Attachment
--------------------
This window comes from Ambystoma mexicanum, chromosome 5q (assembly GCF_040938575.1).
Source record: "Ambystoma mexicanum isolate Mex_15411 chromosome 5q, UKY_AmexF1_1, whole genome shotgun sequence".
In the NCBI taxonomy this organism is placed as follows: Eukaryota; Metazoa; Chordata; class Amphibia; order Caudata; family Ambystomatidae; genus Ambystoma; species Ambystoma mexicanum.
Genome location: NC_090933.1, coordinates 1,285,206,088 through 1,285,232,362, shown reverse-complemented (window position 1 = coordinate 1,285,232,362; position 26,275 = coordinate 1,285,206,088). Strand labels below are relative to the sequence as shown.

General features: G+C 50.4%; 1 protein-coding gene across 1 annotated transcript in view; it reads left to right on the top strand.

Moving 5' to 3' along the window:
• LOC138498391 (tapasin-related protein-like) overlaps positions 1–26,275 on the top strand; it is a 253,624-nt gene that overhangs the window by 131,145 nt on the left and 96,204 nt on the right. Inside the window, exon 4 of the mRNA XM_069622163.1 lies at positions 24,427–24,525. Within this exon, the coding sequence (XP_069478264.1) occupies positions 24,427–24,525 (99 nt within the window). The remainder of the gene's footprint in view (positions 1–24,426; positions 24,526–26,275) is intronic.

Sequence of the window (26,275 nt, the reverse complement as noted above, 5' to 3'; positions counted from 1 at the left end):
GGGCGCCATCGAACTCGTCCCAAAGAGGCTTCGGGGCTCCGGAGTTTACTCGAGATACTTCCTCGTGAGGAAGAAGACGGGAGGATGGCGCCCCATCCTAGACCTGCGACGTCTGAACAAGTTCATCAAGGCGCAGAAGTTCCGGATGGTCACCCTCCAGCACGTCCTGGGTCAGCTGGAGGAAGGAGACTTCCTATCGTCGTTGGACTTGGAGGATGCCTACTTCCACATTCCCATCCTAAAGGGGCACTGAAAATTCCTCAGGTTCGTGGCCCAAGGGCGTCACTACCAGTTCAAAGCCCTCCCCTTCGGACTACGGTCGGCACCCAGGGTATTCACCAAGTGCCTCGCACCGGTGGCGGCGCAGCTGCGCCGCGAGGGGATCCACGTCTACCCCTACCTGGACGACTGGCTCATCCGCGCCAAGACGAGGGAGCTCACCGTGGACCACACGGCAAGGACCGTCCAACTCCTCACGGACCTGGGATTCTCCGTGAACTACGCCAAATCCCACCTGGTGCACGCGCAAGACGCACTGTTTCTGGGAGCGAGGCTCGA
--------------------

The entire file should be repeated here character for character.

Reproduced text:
This window comes from Ambystoma mexicanum, chromosome 5q (assembly GCF_040938575.1).
Source record: "Ambystoma mexicanum isolate Mex_15411 chromosome 5q, UKY_AmexF1_1, whole genome shotgun sequence".
In the NCBI taxonomy this organism is placed as follows: Eukaryota; Metazoa; Chordata; class Amphibia; order Caudata; family Ambystomatidae; genus Ambystoma; species Ambystoma mexicanum.
Genome location: NC_090933.1, coordinates 1,285,206,088 through 1,285,232,362, shown reverse-complemented (window position 1 = coordinate 1,285,232,362; position 26,275 = coordinate 1,285,206,088). Strand labels below are relative to the sequence as shown.

General features: G+C 50.4%; 1 protein-coding gene across 1 annotated transcript in view; it reads left to right on the top strand.

Moving 5' to 3' along the window:
• LOC138498391 (tapasin-related protein-like) overlaps positions 1–26,275 on the top strand; it is a 253,624-nt gene that overhangs the window by 131,145 nt on the left and 96,204 nt on the right. Inside the window, exon 4 of the mRNA XM_069622163.1 lies at positions 24,427–24,525. Within this exon, the coding sequence (XP_069478264.1) occupies positions 24,427–24,525 (99 nt within the window). The remainder of the gene's footprint in view (positions 1–24,426; positions 24,526–26,275) is intronic.

Sequence of the window (26,275 nt, the reverse complement as noted above, 5' to 3'; positions counted from 1 at the left end):
GGGCGCCATCGAACTCGTCCCAAAGAGGCTTCGGGGCTCCGGAGTTTACTCGAGATACTTCCTCGTGAGGAAGAAGACGGGAGGATGGCGCCCCATCCTAGACCTGCGACGTCTGAACAAGTTCATCAAGGCGCAGAAGTTCCGGATGGTCACCCTCCAGCACGTCCTGGGTCAGCTGGAGGAAGGAGACTTCCTATCGTCGTTGGACTTGGAGGATGCCTACTTCCACATTCCCATCCTAAAGGGGCACTGAAAATTCCTCAGGTTCGTGGCCCAAGGGCGTCACTACCAGTTCAAAGCCCTCCCCTTCGGACTACGGTCGGCACCCAGGGTATTCACCAAGTGCCTCGCACCGGTGGCGGCGCAGCTGCGCCGCGAGGGGATCCACGTCTACCCCTACCTGGACGACTGGCTCATCCGCGCCAAGACGAGGGAGCTCACCGTGGACCACACGGCAAGGACCGTCCAACTCCTCACGGACCTGGGATTCTCCGTGAACTACGCCAAATCCCACCTGGTGCACGCGCAAGACGCACTGTTTCTGGGAGCGAGGCTCGA